I feel that art has something to do with the achievement of stillness in the midst of chaos. A stillness which characterizes prayer, too, and the eye of the storm. I think that art has something to do with an arrest of attention in the midst of distraction. -- Saul Bellow --
I don't like pain of any kind. [Who does, right?] But when I say I don't like pain, I mean I am actually quite wimpy about it. I hate discomfort of any kind, and tomorrow my discomfort level is going to be through the roof. I have to get a lower wisdom tooth removed. Quit laughing, all you who have gone through worse things… like childbirth and stuff. For me this is serious business. An X-ray taken earlier by my dentist revealed that the roots of this tooth are somewhere down near my left testicle! And all of that is going to get torn out tomorrow afternoon. It calls upon powers even greater than normal dentistry -- it means I have to go to what's called a Maxillofacial Surgeon, and any type of medical designation that requires that many syllables to say it, scares me! *****
As of tonight, when guests enter my apartment [which, admittedly, is a bit of a rarity] the first thing they will see is a Modigliani print facing them. Then they will kick off their shoes as I hand them a beer or two and turn around and be accosted by Richard Parker, the tiger in the movie, Life of Pi. I went to see this movie two weekends ago, and then went AGAIN a few nights later, to see it again. [Another rarity: Me going to a movie in the theatre twice!] Of course, I read the novel, years ago, as you did also. And I even met the author, Yann Martel, as you may or may not have done, also. The book was, and still is, a gem. But I was not prepared for how much I would love the movie! It is no exaggeration to say that it is probably the best movie I have ever seen -- for not only its wonderful production, but also its personal relevance and meaningfulness to me during a very formative and trying time in my own journey through "life". I highly recommend both the book and the movie to you, whichever comes first! Or second! A dear friend sent me a link to a place where I could order the official movie poster for Life of Pi, and then I had the poster laminated at COSTCO. [Is there anything that COSTCO cannot do?] So, just moments ago, I took down my Picasso print to make way for Richard Parker. A tiger I shall not soon forget!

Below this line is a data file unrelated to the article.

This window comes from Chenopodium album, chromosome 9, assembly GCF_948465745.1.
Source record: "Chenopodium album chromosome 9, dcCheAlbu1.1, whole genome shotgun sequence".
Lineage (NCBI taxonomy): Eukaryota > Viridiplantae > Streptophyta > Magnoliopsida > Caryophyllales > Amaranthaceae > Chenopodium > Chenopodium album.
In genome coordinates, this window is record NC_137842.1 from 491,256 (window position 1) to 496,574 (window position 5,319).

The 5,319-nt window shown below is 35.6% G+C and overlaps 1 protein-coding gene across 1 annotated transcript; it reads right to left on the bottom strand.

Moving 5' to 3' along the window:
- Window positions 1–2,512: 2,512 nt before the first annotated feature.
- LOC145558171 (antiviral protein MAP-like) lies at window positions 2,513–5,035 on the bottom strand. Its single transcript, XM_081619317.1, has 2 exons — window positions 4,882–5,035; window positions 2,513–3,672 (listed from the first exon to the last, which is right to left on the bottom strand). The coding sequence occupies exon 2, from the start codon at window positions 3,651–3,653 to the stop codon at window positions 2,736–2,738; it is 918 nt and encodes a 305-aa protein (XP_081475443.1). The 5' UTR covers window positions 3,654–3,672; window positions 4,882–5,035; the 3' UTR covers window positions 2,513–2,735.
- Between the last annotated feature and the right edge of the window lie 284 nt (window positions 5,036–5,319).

Thank you Alyce, for hosting this terrific Saturday Snapshot meme @ At Home With Books. *****
It's possible, in a poem or short story, to write about commonplace things and objects using commonplace but precise language, and to endow those things—a chair, a window curtain, a fork, a stone, a woman's earring—with immense, even startling power. -- Raymond Carver --
She had been so fiercely alive. She had spoken honestly, and lived with an honesty that few could claim to match. She had made the most of every minute she was given. She bargained and rationed and managed the seconds. She burned up the days. -- Ann Napolitano, A Good Hard Look --
Top 10 Signs You're Not Cut Out To Be A Race Car Driver
10. You're only in it for the intensely vibrating seat. 9. You've always felt that passing other cars is rude. 8. Terms of your parole won't let you leave Delaware. 7. All this week, you've been stockpiling Twinkies. 6. Friends know you as "Mr. Motion Sickness." 5. You're existentially opposed to the starting line and finish line being the same line. 4. You know what "existentially" means. 3. You don't like to be rushed. 2. You can't even handle high-speed internet. 1. More than 10 minutes sitting? Crippling ass cramps.
Reading in our family was a private activity and there was nothing particularly commendable about it. It was a pesky sort of infirmity like hay fever, from which we might be expected to succumb; anyone who managed to stay clear of it would have been the one to be congratulated. But once the addiction was established, no one thought of interfering with it. -- Alice Munro --